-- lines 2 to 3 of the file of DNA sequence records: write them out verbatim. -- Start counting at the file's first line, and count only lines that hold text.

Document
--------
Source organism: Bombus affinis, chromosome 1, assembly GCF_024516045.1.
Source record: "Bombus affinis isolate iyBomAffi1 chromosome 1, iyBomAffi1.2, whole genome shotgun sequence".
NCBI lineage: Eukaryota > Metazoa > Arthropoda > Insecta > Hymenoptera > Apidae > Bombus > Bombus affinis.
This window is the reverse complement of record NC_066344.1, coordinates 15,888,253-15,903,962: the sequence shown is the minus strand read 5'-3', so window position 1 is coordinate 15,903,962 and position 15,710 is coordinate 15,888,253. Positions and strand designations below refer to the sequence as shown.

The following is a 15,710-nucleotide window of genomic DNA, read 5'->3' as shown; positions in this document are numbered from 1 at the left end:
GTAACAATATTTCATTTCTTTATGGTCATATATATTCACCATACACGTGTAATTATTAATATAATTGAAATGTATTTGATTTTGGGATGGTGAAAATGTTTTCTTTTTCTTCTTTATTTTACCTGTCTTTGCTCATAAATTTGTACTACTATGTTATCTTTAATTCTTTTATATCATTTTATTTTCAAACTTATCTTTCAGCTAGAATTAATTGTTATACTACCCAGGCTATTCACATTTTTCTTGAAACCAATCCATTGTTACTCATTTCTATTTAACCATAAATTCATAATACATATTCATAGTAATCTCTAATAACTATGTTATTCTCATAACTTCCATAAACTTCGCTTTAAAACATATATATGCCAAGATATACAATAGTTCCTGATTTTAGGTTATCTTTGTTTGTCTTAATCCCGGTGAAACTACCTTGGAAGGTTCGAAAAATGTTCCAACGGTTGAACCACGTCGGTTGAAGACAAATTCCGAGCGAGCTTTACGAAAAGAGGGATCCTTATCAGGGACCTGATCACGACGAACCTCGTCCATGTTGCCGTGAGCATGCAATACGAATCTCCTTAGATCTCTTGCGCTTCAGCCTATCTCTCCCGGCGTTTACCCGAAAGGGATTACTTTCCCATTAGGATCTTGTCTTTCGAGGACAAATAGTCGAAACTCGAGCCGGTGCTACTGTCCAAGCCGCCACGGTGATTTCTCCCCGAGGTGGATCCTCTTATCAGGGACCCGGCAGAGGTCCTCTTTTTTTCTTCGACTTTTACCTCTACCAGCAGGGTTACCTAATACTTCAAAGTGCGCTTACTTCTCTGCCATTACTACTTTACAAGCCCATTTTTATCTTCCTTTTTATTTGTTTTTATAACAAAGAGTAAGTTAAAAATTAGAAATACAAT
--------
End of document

Source record: "Bombus affinis isolate iyBomAffi1 chromosome 1, iyBomAffi1.2, whole genome shotgun sequence".
NCBI lineage: Eukaryota > Metazoa > Arthropoda > Insecta > Hymenoptera > Apidae > Bombus > Bombus affinis.